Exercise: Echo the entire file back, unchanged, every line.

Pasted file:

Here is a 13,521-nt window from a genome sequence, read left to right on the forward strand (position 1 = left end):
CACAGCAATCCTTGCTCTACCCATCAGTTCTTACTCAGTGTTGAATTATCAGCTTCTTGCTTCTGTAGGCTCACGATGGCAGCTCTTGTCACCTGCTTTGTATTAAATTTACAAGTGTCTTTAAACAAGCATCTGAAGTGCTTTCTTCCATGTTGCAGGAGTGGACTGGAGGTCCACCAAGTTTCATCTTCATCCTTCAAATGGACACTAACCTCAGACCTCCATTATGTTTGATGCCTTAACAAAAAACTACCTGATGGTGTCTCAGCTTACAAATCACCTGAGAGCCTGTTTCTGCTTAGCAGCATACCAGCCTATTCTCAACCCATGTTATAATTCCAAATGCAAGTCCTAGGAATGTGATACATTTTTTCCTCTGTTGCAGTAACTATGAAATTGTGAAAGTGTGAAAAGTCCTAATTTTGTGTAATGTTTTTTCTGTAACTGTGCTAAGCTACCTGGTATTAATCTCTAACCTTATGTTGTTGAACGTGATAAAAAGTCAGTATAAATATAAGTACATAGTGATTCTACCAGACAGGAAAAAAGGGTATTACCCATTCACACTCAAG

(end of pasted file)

Here is a 13,521-nt window from a genome sequence, read left to right on the forward strand (position 1 = left end):
CACAGCAATCCTTGCTCTACCCATCAGTTCTTACTCAGTGTTGAATTATCAGCTTCTTGCTTCTGTAGGCTCACGATGGCAGCTCTTGTCACCTGCTTTGTATTAAATTTACAAGTGTCTTTAAACAAGCATCTGAAGTGCTTTCTTCCATGTTGCAGGAGTGGACTGGAGGTCCACCAAGTTTCATCTTCATCCTTCAAATGGACACTAACCTCAGACCTCCATTATGTTTGATGCCTTAACAAAAAACTACCTGATGGTGTCTCAGCTTACAAATCACCTGAGAGCCTGTTTCTGCTTAGCAGCATACCAGCCTATTCTCAACCCATGTTATAATTCCAAATGCAAGTCCTAGGAATGTGATACATTTTTTCCTCTGTTGCAGTAACTATGAAATTGTGAAAGTGTGAAAAGTCCTAATTTTGTGTAATGTTTTTTCTGTAACTGTGCTAAGCTACCTGGTATTAATCTCTAACCTTATGTTGTTGAACGTGATAAAAAGTCAGTATAAATATAAGTACATAGTGATTCTACCAGACAGGAAAAAAGGGTATTACCCATTCACACTCAAG